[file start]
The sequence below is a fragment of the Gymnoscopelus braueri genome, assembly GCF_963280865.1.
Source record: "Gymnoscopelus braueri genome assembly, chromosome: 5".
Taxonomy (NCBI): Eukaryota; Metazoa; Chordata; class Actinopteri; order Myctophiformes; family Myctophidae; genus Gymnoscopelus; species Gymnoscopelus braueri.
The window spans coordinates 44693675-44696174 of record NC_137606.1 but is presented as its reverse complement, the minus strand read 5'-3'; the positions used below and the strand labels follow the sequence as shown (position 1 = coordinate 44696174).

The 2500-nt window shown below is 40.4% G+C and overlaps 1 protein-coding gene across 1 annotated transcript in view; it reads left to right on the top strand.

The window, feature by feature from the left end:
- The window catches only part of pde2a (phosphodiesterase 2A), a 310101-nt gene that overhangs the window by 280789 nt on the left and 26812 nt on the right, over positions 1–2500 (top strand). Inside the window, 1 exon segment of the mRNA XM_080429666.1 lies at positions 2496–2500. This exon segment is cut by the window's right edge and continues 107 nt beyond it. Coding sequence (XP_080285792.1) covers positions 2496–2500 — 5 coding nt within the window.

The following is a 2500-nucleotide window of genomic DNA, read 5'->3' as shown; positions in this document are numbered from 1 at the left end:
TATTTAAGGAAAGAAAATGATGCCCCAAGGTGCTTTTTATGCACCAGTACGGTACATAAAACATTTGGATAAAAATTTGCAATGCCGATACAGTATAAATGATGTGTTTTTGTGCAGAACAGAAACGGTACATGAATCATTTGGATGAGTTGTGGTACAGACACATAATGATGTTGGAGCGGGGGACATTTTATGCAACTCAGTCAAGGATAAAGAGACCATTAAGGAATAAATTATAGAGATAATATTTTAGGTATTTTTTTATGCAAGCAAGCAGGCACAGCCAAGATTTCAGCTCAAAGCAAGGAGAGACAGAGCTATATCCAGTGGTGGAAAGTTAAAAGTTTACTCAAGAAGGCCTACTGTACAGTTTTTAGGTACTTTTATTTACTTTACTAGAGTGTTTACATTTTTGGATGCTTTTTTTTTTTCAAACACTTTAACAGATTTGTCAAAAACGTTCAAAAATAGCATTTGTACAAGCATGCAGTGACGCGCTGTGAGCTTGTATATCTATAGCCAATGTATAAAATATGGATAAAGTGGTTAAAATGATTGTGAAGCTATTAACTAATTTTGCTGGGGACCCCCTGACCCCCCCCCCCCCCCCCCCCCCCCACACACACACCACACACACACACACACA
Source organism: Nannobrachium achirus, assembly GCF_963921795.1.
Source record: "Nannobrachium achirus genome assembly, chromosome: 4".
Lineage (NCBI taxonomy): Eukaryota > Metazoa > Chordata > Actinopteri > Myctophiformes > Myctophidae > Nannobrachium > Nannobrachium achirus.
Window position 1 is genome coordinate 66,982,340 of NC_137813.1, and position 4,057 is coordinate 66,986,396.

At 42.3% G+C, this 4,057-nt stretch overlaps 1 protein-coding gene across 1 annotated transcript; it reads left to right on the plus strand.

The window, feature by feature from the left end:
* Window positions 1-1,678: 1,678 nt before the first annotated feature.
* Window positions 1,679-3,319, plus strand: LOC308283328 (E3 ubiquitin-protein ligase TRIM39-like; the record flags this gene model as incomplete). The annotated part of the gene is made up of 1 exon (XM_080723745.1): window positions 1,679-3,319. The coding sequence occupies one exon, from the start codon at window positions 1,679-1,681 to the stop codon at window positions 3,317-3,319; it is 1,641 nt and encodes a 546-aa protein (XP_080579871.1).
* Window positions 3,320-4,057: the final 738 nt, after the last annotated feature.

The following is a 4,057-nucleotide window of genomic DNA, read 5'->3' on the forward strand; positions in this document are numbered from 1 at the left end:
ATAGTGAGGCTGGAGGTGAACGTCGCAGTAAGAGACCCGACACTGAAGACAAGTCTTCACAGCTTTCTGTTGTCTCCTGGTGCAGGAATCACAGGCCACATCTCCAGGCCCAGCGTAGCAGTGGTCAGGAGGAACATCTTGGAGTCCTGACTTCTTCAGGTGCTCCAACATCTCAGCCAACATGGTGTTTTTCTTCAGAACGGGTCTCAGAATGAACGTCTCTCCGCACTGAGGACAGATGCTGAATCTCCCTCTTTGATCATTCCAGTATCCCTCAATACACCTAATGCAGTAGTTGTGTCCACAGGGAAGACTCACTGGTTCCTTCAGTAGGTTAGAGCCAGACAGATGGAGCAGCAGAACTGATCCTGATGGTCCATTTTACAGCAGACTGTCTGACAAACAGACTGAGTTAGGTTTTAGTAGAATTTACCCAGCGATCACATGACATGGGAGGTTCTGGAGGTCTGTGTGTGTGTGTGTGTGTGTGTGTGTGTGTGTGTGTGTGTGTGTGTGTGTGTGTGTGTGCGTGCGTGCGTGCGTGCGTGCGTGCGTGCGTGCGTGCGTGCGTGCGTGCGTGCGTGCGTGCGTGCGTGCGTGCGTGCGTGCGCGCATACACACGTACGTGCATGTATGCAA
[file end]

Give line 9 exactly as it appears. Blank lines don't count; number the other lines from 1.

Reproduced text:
TATTTAAGGAAAGAAAATGATGCCCCAAGGTGCTTTTTATGCACCAGTACGGTACATAAAACATTTGGATAAAAATTTGCAATGCCGATACAGTATAAATGATGTGTTTTTGTGCAGAACAGAAACGGTACATGAATCATTTGGATGAGTTGTGGTACAGACACATAATGATGTTGGAGCGGGGGACATTTTATGCAACTCAGTCAAGGATAAAGAGACCATTAAGGAATAAATTATAGAGATAATATTTTAGGTATTTTTTTATGCAAGCAAGCAGGCACAGCCAAGATTTCAGCTCAAAGCAAGGAGAGACAGAGCTATATCCAGTGGTGGAAAGTTAAAAGTTTACTCAAGAAGGCCTACTGTACAGTTTTTAGGTACTTTTATTTACTTTACTAGAGTGTTTACATTTTTGGATGCTTTTTTTTTTTCAAACACTTTAACAGATTTGTCAAAAACGTTCAAAAATAGCATTTGTACAAGCATGCAGTGACGCGCTGTGAGCTTGTATATCTATAGCCAATGTATAAAATATGGATAAAGTGGTTAAAATGATTGTGAAGCTATTAACTAATTTTGCTGGGGACCCCCTGACCCCCCCCCCCCCCCCCCCCCCCCACACACACACCACACACACACACACACA